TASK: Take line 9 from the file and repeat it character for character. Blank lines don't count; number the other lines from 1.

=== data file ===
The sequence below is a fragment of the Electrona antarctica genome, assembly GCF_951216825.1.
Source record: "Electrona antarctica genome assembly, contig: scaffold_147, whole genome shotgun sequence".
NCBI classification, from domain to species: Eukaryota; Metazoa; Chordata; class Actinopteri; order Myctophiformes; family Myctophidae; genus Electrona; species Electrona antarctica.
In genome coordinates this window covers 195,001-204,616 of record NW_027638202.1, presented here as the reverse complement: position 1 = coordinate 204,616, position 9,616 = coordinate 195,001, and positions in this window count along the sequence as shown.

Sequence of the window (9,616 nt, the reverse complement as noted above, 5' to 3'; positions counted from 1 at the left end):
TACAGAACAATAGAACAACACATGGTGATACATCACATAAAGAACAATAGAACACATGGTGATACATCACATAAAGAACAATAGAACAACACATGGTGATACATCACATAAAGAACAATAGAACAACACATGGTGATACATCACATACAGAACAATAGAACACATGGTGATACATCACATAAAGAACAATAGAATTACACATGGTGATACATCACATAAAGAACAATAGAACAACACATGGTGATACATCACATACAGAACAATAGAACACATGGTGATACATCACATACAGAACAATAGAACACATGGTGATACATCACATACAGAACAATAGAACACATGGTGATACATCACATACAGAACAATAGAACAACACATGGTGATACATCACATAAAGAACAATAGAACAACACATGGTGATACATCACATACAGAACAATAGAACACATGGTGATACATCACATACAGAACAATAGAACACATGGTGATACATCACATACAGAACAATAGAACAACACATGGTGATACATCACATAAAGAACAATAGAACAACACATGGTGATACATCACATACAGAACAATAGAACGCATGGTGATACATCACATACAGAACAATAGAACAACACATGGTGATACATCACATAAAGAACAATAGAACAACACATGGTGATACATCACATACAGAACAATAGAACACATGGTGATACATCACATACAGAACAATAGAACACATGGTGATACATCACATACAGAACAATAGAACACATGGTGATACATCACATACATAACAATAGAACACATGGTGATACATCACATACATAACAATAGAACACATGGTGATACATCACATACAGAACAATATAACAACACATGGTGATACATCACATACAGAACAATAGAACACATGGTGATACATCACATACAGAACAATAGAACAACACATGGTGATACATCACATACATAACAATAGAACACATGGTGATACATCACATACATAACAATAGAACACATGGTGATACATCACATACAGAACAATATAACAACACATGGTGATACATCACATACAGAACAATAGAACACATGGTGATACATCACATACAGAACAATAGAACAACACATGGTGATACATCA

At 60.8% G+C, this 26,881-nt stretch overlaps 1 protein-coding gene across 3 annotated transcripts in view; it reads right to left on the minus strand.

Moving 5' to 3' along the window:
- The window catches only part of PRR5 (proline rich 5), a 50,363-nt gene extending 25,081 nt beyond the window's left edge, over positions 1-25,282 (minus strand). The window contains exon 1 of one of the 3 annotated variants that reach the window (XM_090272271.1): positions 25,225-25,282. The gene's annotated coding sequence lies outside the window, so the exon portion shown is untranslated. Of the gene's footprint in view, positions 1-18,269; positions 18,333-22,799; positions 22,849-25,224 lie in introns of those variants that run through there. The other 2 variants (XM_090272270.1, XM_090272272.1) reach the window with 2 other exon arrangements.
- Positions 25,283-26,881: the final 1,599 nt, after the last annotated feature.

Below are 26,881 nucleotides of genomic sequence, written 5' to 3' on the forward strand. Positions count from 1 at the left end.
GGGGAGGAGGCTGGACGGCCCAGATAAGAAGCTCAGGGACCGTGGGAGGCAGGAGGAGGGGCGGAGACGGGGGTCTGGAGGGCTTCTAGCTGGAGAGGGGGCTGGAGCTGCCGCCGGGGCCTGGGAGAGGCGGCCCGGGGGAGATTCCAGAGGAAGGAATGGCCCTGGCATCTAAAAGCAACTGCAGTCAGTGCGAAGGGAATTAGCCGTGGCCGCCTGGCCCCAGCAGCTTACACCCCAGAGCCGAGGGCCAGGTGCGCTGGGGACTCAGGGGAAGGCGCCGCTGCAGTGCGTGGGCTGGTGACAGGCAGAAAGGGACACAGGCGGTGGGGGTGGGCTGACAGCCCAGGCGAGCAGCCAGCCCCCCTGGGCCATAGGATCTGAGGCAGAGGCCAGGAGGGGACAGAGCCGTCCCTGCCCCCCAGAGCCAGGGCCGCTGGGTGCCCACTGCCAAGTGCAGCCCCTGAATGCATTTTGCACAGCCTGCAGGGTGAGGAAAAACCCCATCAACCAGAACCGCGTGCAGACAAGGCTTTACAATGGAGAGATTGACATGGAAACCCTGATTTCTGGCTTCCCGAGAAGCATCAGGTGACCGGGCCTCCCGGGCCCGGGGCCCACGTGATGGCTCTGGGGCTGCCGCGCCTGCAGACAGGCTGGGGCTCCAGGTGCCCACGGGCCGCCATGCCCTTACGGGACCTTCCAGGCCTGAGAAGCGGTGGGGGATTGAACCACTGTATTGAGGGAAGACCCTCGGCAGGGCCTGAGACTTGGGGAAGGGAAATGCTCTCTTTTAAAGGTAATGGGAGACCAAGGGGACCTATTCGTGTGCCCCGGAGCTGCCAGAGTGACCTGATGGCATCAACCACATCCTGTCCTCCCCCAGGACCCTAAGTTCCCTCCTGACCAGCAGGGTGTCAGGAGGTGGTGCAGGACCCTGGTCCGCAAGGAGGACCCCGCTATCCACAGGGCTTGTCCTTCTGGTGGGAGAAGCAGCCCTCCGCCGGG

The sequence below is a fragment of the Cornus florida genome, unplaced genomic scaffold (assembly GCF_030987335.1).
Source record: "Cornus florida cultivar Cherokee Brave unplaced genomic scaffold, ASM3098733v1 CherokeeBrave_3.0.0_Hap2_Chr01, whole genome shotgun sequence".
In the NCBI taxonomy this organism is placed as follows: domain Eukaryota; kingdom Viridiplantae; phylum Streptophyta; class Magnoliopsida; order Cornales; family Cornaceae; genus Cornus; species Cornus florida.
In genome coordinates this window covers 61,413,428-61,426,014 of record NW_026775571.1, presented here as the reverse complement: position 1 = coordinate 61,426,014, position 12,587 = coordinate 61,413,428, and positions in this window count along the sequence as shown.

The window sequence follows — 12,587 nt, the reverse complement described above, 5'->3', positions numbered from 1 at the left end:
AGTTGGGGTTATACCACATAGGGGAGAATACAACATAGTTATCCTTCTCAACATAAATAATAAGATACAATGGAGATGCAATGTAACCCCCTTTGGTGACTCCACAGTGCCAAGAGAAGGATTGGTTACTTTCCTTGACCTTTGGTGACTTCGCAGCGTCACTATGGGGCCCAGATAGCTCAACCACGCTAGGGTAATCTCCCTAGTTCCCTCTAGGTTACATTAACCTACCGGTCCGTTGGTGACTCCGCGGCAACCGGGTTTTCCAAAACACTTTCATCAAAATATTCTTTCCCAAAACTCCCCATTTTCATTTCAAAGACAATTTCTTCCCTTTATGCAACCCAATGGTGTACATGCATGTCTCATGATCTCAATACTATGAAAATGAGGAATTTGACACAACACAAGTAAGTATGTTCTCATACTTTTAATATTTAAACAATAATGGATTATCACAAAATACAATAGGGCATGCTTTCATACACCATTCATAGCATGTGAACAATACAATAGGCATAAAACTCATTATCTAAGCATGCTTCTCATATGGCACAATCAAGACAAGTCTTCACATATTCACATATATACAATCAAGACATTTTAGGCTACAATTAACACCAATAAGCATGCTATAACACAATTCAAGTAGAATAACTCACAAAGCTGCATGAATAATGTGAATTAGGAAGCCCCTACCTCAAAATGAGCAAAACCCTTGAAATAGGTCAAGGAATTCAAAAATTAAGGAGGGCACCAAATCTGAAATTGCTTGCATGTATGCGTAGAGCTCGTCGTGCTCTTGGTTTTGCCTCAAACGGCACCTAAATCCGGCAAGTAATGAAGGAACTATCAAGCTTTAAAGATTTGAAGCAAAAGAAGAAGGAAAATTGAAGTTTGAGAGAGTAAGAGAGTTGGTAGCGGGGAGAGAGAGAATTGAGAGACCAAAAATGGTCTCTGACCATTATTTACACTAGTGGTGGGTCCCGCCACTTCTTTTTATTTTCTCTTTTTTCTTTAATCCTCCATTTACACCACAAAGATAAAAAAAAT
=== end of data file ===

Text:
- The window catches only part of PRR5 (proline rich 5), a 50,363-nt gene extending 25,081 nt beyond the window's left edge, over positions 1-25,282 (minus strand). The window contains exon 1 of one of the 3 annotated variants that reach the window (XM_090272271.1): positions 25,225-25,282. The gene's annotated coding sequence lies outside the window, so the exon portion shown is untranslated. Of the gene's footprint in view, positions 1-18,269; positions 18,333-22,799; positions 22,849-25,224 lie in introns of those variants that run through there. The other 2 variants (XM_090272270.1, XM_090272272.1) reach the window with 2 other exon arrangements.